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Aditya Pugalia - Director, Financial Markets Research
Published Date: 05 February 2019
S&P downgraded Pakistan’s long-term credit rating to B- from B. The rating agency cited weak growth prospects and elevated external and fiscal balance deficits as reasons for the downgrade. It further added that the protracted talks with the IMF for an aid package suggest that the resulting reforms will be less expedient than earlier anticipated. The recent bilateral aid from friendly countries will help to alleviate the immediate stress but not necessarily improve financial condition over the medium term. The outlook was retained as stable reflecting expectations that Pakistan will be able to meet its external obligations over the next 12 months.
The Reserve Bank of Australia left interest rates unchanged at 1.5%. The central bank expects the economy to grow around 3% in 2019 and slightly slower in 2020. The bank also expects the unemployment rate to drop to 4.75% from 5% over the next couple of years. On inflation, they expect the pick-up to be only gradual and actually take a little longer than expected to reach their target. Before the central bank decision, retail sales data showed the biggest drop in 12 months. Sales dropped -0.4% in December relative to expectations of a flat reading.
Turkish inflation’s slowdown paused in January according to data released yesterday, as y/y price growth came in at 20.35%, compared to 20.30% the previous month and analyst expectations of 20.30%. Inflation was 1.06% m/m, from -0.4% in December. Higher food prices, caused by flash flooding in Antalya, was the primary factor behind this, which is likely to harden the tight monetary policy stance reaffirmed by the Turkish central bank in recent statements.
Elsewhere, factory orders in the US fell more sharply than expected in November with orders dropping by -0.6% in November. Durable goods order also came in weaker than expected at +0.7% (versus expectation of +1.5%). The report was delayed due to government shutdown.
Source: Bloomberg, Emirates NBD Research
Treasuries closed lower with the curve continuing to steepen. Yields on the 2y UST, 5y UST and 10y UST closed at 2.53% (+3 bps), 2.53% (+3 bps) and 2.72% (+4 bps) respectively.
Regional bonds drifted marginally lower. The YTW on the Bloomberg Barclays GCC Credit and High Yield index rose 1 bp to 4.41% but credit spreads tightened 3 bps to 182 bps.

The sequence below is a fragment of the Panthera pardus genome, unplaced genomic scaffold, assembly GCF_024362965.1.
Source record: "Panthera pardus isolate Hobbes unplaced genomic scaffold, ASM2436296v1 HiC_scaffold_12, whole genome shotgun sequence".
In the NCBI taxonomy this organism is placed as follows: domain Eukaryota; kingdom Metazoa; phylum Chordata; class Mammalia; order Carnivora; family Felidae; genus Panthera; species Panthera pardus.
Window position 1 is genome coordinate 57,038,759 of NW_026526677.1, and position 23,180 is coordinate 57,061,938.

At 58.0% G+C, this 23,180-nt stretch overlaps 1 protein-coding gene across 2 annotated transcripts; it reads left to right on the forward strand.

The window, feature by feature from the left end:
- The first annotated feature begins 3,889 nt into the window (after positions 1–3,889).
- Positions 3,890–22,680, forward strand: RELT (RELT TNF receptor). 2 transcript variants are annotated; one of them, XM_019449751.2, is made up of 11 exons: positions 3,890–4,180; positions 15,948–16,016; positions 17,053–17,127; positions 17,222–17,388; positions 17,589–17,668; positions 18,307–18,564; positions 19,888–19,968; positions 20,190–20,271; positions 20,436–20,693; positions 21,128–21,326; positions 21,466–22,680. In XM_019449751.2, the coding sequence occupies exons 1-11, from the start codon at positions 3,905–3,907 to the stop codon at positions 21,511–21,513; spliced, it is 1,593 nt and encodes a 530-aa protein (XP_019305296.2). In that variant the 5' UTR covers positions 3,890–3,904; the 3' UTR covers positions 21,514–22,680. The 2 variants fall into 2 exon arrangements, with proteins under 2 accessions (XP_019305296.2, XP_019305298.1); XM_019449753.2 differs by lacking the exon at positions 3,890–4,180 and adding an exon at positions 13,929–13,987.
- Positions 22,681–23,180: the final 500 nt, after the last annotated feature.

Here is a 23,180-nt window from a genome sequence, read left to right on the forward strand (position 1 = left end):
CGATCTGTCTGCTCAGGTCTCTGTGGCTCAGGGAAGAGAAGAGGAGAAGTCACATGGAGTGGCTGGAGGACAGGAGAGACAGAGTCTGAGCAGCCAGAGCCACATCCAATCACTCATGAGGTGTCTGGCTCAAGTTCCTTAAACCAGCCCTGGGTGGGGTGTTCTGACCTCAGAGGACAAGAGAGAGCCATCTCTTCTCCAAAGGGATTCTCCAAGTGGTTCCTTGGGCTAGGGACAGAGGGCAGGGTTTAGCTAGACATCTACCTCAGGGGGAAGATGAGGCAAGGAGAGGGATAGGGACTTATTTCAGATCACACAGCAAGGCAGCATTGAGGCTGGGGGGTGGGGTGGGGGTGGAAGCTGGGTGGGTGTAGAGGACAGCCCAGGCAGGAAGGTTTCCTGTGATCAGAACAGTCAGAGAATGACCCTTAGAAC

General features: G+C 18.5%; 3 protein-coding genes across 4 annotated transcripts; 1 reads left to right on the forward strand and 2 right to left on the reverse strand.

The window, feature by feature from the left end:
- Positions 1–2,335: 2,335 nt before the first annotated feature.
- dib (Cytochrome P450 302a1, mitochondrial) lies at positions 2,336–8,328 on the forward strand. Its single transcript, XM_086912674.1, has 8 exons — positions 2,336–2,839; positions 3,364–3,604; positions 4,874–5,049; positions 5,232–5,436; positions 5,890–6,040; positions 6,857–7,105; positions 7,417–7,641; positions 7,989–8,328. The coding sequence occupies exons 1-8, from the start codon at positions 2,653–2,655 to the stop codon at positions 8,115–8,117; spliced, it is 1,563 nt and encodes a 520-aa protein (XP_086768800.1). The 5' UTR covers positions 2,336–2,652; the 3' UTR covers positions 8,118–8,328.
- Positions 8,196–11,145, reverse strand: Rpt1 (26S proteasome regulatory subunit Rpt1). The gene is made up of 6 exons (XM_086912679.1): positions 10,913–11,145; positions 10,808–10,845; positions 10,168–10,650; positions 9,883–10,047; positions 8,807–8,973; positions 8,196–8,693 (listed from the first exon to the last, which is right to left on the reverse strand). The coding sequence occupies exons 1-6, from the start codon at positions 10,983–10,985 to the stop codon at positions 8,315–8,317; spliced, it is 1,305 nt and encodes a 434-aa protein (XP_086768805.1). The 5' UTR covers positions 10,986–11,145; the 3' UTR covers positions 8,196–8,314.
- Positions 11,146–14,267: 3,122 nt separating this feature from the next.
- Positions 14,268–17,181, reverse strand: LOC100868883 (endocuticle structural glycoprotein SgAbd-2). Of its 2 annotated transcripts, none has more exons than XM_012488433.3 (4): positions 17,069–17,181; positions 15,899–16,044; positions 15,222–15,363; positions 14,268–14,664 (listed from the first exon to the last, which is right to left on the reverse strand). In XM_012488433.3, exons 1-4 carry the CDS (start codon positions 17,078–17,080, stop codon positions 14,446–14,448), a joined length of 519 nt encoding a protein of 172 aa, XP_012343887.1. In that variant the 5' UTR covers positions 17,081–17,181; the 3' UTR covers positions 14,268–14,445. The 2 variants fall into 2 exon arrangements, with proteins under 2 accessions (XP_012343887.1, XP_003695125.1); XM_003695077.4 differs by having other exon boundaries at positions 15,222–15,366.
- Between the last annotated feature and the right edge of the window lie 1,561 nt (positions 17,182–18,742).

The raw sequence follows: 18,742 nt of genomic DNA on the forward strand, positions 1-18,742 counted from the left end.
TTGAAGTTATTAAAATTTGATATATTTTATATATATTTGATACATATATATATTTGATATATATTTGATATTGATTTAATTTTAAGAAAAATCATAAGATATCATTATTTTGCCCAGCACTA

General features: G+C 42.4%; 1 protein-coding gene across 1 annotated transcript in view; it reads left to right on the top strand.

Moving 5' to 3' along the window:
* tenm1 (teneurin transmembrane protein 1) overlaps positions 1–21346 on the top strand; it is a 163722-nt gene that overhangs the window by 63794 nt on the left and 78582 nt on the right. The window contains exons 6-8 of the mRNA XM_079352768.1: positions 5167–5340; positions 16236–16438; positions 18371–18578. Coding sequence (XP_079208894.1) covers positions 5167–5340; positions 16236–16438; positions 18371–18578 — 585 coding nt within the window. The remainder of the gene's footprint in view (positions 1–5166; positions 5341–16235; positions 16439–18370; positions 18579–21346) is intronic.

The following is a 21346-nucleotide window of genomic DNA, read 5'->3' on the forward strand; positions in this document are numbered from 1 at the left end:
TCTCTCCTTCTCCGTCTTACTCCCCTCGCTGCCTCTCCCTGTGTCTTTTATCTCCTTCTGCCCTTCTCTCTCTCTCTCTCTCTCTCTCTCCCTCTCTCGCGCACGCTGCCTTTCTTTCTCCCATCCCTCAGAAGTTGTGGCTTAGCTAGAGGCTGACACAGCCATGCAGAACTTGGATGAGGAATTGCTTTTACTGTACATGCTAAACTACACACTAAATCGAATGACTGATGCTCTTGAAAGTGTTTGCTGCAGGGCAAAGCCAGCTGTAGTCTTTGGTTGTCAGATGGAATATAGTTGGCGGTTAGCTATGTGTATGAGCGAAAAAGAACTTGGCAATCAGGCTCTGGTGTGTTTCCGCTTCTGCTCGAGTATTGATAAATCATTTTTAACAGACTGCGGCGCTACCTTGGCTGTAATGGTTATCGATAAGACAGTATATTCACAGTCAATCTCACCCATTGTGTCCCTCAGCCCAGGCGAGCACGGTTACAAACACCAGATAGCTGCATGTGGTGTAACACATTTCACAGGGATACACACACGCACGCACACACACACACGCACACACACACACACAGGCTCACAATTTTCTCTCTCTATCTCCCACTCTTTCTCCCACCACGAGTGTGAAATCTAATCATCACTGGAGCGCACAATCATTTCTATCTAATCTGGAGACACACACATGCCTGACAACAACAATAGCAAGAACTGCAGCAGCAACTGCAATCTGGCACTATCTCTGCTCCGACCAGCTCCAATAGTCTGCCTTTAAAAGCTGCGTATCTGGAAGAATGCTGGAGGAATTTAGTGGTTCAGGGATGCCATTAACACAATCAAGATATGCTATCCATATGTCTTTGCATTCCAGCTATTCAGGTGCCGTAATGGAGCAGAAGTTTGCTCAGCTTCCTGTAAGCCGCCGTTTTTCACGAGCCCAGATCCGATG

Fitch affirmed the rating of First Abu Dhabi Bank at AA- with stable outlook. The rating agency also affirmed Oman Electricity Transmission Co rating at BB+ with stable outlook.
Despite softer than expected economic data, the USD finished firmer on Monday, the Dollar Index gaining 0.29% to close at 95.852. As we go to print, the index is trading at 95.828 and remains below the 100-day moving average of 96.172, a level which can be expected to provide resistance. Should this level fail to halt additional advances, stronger resistance is likely to be encountered at the 50-day moving average (96.390) which halted gains earlier in January. It is worth noting that while the price realizes daily closes below the 96.200 level, a retest of the 200-day moving average (95.351) cannot be ruled out.
This morning’s the Australian dollar reversed its fortunes to go from the weakest performing G-10 currency to the strongest performing. While the nation’s trade balance widened to AUD 3681mn in December from 2256mn the previous month, retail sales contracted 0.4% m/m during the same period, following a 0.5% m/m increase in November and the AUDUSD fell to as low as 0.7194. However after the RBA left interest rates unchanged at 1.50% (see macro), AUDUSD reversed its fortunes and currently trades 0.10% higher at 0.7234.
Developed market equities closed higher on the back of strength in technology stocks. The S&P 500 index added +0.7% while the Nasdaq rallied +1.2%.
It was largely a positive day of trading for regional equities. The ADX index gained +1.0% while the Qatar Exchange added +0.4%. Banking sector stocks renewed their positive run with ADCB adding +2.0% and FAB rallying +2.3%.
Oil markets softened to begin the week as disappointing data out of the US added to concerns over the performance of the global economy. WTI futures fell 1.27% to close at USD 54.46/b while Brent dipped 0.38% to close at USD 62.51/b. It was a choppy day of trading as at one point Brent moved to as high as USD 63.63/b, its highest level in 2019 so far before falling to a USD 61/b handle.
Russia’s energy minister said his country would comply fully with terms of the production cut deal after saying output fell by 47k b/d in January from October baseline levels. Russia’s production may not decline as suddenly or dramatically as other OPEC producers given it has a multitude of oil companies controlling production in the country.
US CPI flat in January
Growth forecasts lowered
Dollar benefits from recent events